Before even setting foot on CNU’s campus as a student athlete, freshmen Matthew Burke was already overjoyed to have the opportunity to train with LaPointe. As Bruner recalled, “He (LaPointe) came in as the top recruit and everyone knew that; everyone but him.” While the men’s side is stacked with talented runners, LaPointe’s showing during his freshmen and sophomore years at CNU made him a standout. LaPointe did not care about being a “top runner.” As Cromwell put it, “He is fast, but he does not let success go to his head or failure go to his heart.” Instead, he was able to use his success to lead the younger athletes coming into the program. The first few months of college were very difficult for Burke, but no one other than LaPointe was right there to guide him in his journey. With his constant smile, Burke stated, “JJ was the only one who truly reached out to me to make me feel better. Because of JJ, I changed how my lifestyle was going. If it wasn’t for him, I don’t even know where my training and confidence would be at.”
Many lessons were taught through LaPointe’s experience, but one in particular resonates with the team as a whole. “JJ had taught me that bad things will happen – injuries happen – but that does not mean you have to act on it aggressively, yet you should find happiness and nirvana always, even in the darkest of times,” Bruner said. A heartthrob for the ladies, aligning the hearts of the men, and keeping the flame of desire suppressed within his own heart; cardiothoracic surgeons do not touch as many hearts in three months as LaPointe did that fall while recovering.
121 days following the hip surgery, LaPointe went on his first “real” run, meaning it was more than the teases of running he was allowed during his recovery: one minute of running followed by five minutes of walking. It was an easy pre-meet run with a fellow teammate. It wasn’t a “volcano of emotion and just be erupting with joy and happiness,” as he had thought it may be. Instead, it was simply a run. A simple 30 minutes. A powerful 30 minutes. It was his 30 minutes. He was once again running.
“I felt good and felt like I hadn’t missed a beat. My stride felt bouncy and my mind felt clear,” LaPointe described. He was ecstatic to be back at it with his team. Looking back, however, he did find his time out from running to be rewarding. While being the team’s cheerleader and manager, he “grew a lot as an athlete and as a man through all that waiting.” LaPointe now puts his energy and focus into becoming the best version of himself in all aspects of his life. He dreams of not only running at nationals, but of “being an English teacher and cross country coach… one day writing a children’s book… traveling the world and exploring new cultures… putting a little bit of happiness in every person that crosses my path.” Whether he is on the sidelines cheering on his team or leading the race, the presence of this new LaPointe gives off a feeling of joy, a feeling of belonging, and a feeling of inspiration.
From the running log of John Jordan LaPointe:
Wed. Jan 13 – Some 8’s
•Team workout – 3pm
•Workout on the track this afternoon. 1 mi warm-up, 6×800 and a 45 min run to follow…lots of great stuff from this workout. 100% sure that I am running with soooo much more fire in my heart than thoughts in my mind. I’m so pumped to be back and so beyond excited to be working with the guys again. I keep surprising myself with each workout and run I do. I don’t know how I’m doing it, but the only reason I can think of is because I missed it so much and I’m just livin’ life and lovin’ it and embracing all the moments that are awesome and even the ones that suck! So hype.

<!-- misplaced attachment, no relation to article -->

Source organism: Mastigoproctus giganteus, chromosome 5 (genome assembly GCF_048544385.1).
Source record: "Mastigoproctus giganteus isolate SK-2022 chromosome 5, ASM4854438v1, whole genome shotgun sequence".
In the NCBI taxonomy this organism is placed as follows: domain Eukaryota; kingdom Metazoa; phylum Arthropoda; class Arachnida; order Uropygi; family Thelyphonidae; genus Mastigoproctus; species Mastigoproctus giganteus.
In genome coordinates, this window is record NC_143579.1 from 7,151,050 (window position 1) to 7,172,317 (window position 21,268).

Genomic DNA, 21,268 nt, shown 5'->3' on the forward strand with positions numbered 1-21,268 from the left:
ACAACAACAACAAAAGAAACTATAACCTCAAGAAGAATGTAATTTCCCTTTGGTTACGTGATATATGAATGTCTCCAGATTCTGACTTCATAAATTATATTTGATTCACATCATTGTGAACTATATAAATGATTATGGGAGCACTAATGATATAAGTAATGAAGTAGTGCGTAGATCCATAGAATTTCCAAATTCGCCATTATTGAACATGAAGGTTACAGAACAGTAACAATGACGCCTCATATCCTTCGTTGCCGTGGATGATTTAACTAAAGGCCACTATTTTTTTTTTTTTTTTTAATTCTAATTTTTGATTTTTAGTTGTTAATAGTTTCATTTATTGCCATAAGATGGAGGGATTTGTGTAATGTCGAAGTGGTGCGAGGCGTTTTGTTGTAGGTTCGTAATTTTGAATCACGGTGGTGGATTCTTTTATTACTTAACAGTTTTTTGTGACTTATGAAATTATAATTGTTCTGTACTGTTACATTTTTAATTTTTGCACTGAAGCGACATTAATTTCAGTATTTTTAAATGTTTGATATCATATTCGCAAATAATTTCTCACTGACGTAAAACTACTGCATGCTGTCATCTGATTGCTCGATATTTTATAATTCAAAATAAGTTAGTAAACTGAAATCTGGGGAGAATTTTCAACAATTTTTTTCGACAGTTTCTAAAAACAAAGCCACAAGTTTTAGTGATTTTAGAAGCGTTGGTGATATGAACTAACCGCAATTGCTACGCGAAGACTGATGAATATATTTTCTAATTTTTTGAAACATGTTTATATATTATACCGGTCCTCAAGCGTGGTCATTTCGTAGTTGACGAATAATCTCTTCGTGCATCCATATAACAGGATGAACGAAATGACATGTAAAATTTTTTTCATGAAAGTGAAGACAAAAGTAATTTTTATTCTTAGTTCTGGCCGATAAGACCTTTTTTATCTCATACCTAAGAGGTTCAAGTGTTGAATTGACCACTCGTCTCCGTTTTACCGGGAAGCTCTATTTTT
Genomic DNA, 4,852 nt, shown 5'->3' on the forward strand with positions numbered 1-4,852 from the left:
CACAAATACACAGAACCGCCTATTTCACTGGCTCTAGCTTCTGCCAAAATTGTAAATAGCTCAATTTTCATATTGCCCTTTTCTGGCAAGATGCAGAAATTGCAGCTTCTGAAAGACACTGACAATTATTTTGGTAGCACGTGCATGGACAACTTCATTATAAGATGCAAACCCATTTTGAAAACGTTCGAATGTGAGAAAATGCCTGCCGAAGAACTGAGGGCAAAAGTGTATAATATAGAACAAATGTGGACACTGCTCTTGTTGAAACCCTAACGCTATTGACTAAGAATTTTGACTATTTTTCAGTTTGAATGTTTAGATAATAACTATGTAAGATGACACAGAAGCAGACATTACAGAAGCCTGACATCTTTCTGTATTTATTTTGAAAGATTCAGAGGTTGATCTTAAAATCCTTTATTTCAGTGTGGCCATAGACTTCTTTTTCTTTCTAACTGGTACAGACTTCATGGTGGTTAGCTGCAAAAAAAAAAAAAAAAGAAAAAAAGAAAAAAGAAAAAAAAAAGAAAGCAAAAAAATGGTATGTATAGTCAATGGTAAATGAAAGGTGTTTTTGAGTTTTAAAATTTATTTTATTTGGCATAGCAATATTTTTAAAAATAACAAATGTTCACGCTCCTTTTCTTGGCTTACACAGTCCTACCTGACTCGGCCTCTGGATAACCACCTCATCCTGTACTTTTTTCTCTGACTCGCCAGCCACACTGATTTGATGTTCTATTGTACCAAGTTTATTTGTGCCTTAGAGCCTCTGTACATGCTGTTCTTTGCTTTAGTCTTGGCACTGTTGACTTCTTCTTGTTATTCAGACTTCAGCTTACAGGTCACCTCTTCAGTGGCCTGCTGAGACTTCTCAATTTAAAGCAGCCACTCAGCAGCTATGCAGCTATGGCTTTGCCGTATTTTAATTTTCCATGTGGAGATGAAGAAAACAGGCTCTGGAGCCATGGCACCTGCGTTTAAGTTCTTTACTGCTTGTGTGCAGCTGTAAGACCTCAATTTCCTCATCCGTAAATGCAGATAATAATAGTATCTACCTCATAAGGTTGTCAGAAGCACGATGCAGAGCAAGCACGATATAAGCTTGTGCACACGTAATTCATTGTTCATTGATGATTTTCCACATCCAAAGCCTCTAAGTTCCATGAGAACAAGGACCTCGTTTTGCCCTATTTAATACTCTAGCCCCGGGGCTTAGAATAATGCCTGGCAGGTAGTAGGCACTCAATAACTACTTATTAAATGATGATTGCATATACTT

The sport of running pushes the body to the limit. It is a drug. It can become an addiction. It is a limit that runners ultimately crave. Time… time… time; it is what controls and motivates a runner. The 90-minute long runs, the split of each 400 meters in the 5k race on the track, the pace of a Thursday steady run; it is all important. Before the surgery, LaPointe’s focus was primarily on time. When he thinks back, he can “honestly say I didn’t love the sport, nor did I even like it, I think. I was just in it for the time.” While the sport revolves around time, splits, and getting to the finish line first, what one cannot see through the eye of the runner is the heart, the passion, the work, the perseverance, the success, the losses, the nagging injuries, the early morning practices, and the support of friends and family. These are what make running timeless.
Since the surgery, LaPointe’s mindset is vastly different than that of pre-surgery. When asked how the experience with his injury has changed the way he views running he stated, “I just want to run my best and eat up the moments to succeed. I want to run like a high hippie, run free, and love it. I want to embrace the moments that suck and embrace the moments that are awesome. Everything I pursue in my life, whether it be a sport, a passion, a girl, I want to do it with a heart of fire and mind of little thought. Heart over mind, that’s the real big change from the surgery.”
Running is about the love and appreciation for every step of the process. Running is about embracing the highs and the lows. Running is about fighting the battle within. Running is about inspiring others to overcome their own battles. Running is not just the surface act of left… right… left… right… left…right. Running is about all the things behind the scenes that make running worthwhile. It is not the act, it is the process. And for JJ LaPointe, he is simply blessed that he has more time with it all.